Thursday, April 18, 2024

Police Minister rejects claim Government is “soft on crime”

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Police Minister Poto Williams visited Counties Manukau East Police headquarters last week where she met with officers including senior sergeant Anson Lin, left, and area commander Inspector Scott Gemmell, centre. Times photo Chris Harrowell

Police Minister Poto Williams is defending the Labour Government’s response to an ongoing crime wave that’s seen local homes shot at in alleged gang-related firearms incidents as well as numerous east Auckland businesses ram-raided by young thieves.

In recent months there’s been several ram-raids carried out at the Ormiston Town Centre in Flat Bush and at jewellery and liquor stores in Howick.

There have also been gunshots fired at homes in Flat Bush and Mellons Bay as part of tensions believed to involve the Tribesmen and Killer Beez gangs.

Williams was in Flat Bush on June 3 to visit Counties Manukau East Police headquarters and meet with officers including area commander Inspector Scott Gemmell and senior sergeant Anson Lin.

Following the meeting she spoke about the steps the Labour Government is taking to address escalating crime across the country and in the local community.

She says she “absolutely refutes” claims by the Opposition that the Government is “soft on crime”.

“We’ve made record investment to make sure police have the tools, resources and people they need to do their work.

“Right now, there is a difficult and dynamic time happening in our country.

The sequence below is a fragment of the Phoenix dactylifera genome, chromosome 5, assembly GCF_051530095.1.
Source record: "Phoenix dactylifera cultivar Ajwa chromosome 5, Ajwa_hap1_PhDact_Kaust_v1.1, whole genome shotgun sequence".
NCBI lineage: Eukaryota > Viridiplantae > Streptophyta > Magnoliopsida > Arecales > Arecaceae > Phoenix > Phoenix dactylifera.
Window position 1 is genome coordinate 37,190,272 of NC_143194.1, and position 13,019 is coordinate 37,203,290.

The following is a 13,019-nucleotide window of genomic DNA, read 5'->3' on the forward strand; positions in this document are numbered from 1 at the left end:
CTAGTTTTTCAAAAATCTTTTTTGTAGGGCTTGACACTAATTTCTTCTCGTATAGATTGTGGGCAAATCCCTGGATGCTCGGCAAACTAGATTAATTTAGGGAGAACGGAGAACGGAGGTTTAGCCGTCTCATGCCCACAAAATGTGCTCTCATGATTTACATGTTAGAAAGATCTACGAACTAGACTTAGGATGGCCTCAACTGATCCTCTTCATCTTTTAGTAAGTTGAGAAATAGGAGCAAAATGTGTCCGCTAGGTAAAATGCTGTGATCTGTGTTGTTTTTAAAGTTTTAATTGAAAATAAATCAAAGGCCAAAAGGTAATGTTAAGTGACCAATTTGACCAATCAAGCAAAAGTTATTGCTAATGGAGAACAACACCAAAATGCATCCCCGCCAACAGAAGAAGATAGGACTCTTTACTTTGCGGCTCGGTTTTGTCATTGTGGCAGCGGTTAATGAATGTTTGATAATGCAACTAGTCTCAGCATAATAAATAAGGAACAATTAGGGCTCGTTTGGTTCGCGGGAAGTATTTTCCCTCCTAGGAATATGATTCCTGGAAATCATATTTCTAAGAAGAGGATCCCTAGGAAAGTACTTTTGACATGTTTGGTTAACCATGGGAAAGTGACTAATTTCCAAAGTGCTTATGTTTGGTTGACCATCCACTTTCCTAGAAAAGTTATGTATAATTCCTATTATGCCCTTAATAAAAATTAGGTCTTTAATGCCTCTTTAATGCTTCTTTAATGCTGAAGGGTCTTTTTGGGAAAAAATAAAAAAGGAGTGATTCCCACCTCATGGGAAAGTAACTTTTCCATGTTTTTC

“We are supporting the police to do the work they need to do to get on top of not only the shootings in the gang environment but also what our retailers and business owners are seeing in terms of ram-raids.

“I know the work we are doing will be effective in that space and I have full confidence the police are working diligently to ensure our communities are safe.”

Williams says the Government committed $6 million in Budget 2020 to “deal with the issue of ram-raids”.

The money is being taken from the Proceeds of Crime Fund.

It’s to be invested in a crime-prevention programme to be managed by police and will include solutions such as installing bollards or other protection structures.

“A few years ago we supported the instalment of fog cannons [in certain dairies] to assist with burglaries,” Williams says.

“Now we know there are situations where people will use vehicles to force entry into buildings.

“Our support has moved into other preventative measures to keep people safe.”

Williams says the recent gang shootings have been “dreadful and distressing” for the community.

She says over the past 12 months police have run Operation Tauwhiro, which has “given them the opportunity to have a look at the landscape of New Zealand in terms of gangs and the harm they cause our communities”.

“What’s happening is a transition through to Operation Cobalt, which will be much more about enforcement and suppression.

“There will be a much more visible police presence and much more targeting of gangs.

“That is supported by the recent Budget announcement we’ve made of an extra $94m to support police to do their work.

“Their work is arduous and it is hard and they are working diligently to do this work.

“As with everything, they need to make sure they get this right, so behind the scenes they are working very hard to identify those people who have been involved in the recent shootings and make sure they bring them to justice.”

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